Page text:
You might decide that you want to attend your team's games or meets so you can cheer from the sidelines..OR you might decide you just can't deal with watching everyone else play. Do whatever feels right to you.
If you ever bail out on your best friend, or someone close to you, there are a few different ways to handle telling them: 1) Just be honest and tell them you weren't feeling that great. Remember, you don't have to be very specific, just go as far as you want to. 2) Tell them you were busy, or had a rough day. Everyone has gone through that. 3) You can tell them you were tired. If you aren't comfortable with telling them about your disease, just fib. If you are against that, tell them it's personal. A lot of people could get pretty embarrassed about it, but I think it isn't anything to feel bad about. It's just something that was added to you. Don't let your disease take control of you.
If you were planning on going somewhere but had to cancel at the last minute, decide whether or not you want someone to fill others in about your absence. Maybe you'd prefer a friend to just tell everyone, "She's not feeling up to coming but says Happy Holidays!" Maybe your mom or dad can deliver a message through another parent. Don't feel like you have to explain yourself, but it may help to take the mystery out of your no-show.
Choose your sources. If you do want to know all about the event you had to skip, decide who to get the scoop from. Your friend who likes to emphasize all the negative things in the hopes that you won't feel so bad? Someone who supposedly hung out all night with your crush?
Once you've missed the party, prom, or big day at the mall, ask yourself what's better for you: knowing every detail, or not knowing at all? Will hearing about the fun be like torture? Will it add to your stress? Or will knowing all the gossip make you laugh and feel better? Do what feels best for each situation.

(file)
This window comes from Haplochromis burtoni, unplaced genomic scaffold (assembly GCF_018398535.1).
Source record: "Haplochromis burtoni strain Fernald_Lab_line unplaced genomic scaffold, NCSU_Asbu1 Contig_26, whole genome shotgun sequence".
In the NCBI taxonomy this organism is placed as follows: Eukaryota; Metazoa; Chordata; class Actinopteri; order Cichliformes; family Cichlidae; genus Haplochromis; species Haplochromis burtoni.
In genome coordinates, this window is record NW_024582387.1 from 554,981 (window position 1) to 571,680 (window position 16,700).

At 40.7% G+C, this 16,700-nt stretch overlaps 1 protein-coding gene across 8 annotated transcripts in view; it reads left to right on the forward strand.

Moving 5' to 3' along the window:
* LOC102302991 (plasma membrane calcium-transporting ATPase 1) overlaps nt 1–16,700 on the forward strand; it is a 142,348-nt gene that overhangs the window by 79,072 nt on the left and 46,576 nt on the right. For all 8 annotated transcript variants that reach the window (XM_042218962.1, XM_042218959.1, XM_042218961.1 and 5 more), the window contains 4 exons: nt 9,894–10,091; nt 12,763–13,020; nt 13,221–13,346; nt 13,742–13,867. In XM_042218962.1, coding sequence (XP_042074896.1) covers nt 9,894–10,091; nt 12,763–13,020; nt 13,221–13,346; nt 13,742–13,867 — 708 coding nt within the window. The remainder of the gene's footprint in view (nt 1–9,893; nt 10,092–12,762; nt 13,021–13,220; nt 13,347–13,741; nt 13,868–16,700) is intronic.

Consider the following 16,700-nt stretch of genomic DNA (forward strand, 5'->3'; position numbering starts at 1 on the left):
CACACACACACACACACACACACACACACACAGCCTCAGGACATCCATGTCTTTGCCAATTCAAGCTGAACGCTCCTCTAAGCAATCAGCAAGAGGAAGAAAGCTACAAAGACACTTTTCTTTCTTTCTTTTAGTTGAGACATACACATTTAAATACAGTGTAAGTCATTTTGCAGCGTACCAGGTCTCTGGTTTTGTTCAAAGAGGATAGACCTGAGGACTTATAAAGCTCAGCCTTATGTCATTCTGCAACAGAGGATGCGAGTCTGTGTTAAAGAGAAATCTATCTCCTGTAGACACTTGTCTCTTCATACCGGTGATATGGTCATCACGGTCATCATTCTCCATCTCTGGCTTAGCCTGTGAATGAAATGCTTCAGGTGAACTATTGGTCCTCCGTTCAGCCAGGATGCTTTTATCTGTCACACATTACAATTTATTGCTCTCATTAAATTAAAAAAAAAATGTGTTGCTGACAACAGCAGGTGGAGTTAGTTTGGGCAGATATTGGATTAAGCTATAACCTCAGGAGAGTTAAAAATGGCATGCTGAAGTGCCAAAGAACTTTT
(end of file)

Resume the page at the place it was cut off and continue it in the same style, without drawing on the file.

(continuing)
It's natural to feel like you're letting someone down or disappointing a group of people -- even when you're feeling seriously disappointed yourself. Try to block out what others might think and concentrate on what you and your body need. Chances are, people who know and care about you will understand.
If there was a particular person you really wanted to see at an event -- maybe a party's host, or someone you just totally miss -- make a point to connect with him or her after the fact via phone, IM, or e-mail.
Deciding whether or not to go out when we're feeling sick can be a really tough choice. We may decide to ignore what our body's telling us because we're determined to be there, period. But since we can't stop diarrhea or cramps through the force of sheer will power, sometimes we just have to deal. But we don't have to do it alone. Talking out the situation with a parent or sibling can really help us figure out the best choice.
Giving your friendships enough time and attention can be a challenge when you're not able to be as big a part of the social scene as you used to. This can be a real problem when you feel like you're always canceling on a certain friend and afraid he or she will take it personally (and perhaps they do). Think about how you can make up for it. Can you do something mellow one-on-one? Will it help to just be honest and say, "Do you feel like I'm always bagging on you? I do! And I hate it!"
Remember that getting the rundown on your own terms first might be better than hearing things later through the gossip grapevine.